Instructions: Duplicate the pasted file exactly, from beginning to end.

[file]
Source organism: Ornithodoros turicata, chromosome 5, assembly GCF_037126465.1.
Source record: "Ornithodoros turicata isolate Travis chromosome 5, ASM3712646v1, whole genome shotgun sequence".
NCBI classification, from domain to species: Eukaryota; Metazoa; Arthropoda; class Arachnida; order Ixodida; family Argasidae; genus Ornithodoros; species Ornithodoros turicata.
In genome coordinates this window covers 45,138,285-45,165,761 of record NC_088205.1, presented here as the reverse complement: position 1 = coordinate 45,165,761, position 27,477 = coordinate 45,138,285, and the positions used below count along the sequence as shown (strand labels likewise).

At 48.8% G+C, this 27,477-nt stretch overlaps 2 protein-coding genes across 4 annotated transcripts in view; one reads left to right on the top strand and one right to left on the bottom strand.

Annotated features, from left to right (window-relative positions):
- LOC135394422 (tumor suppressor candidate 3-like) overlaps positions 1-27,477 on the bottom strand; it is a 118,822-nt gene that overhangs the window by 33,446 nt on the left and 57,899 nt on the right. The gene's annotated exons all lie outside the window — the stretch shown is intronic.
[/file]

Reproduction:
Source organism: Ornithodoros turicata, chromosome 5, assembly GCF_037126465.1.
Source record: "Ornithodoros turicata isolate Travis chromosome 5, ASM3712646v1, whole genome shotgun sequence".
NCBI classification, from domain to species: Eukaryota; Metazoa; Arthropoda; class Arachnida; order Ixodida; family Argasidae; genus Ornithodoros; species Ornithodoros turicata.
In genome coordinates this window covers 45,138,285-45,165,761 of record NC_088205.1, presented here as the reverse complement: position 1 = coordinate 45,165,761, position 27,477 = coordinate 45,138,285, and the positions used below count along the sequence as shown (strand labels likewise).

At 48.8% G+C, this 27,477-nt stretch overlaps 2 protein-coding genes across 4 annotated transcripts in view; one reads left to right on the top strand and one right to left on the bottom strand.

Annotated features, from left to right (window-relative positions):
- LOC135394422 (tumor suppressor candidate 3-like) overlaps positions 1-27,477 on the bottom strand; it is a 118,822-nt gene that overhangs the window by 33,446 nt on the left and 57,899 nt on the right. The gene's annotated exons all lie outside the window — the stretch shown is intronic.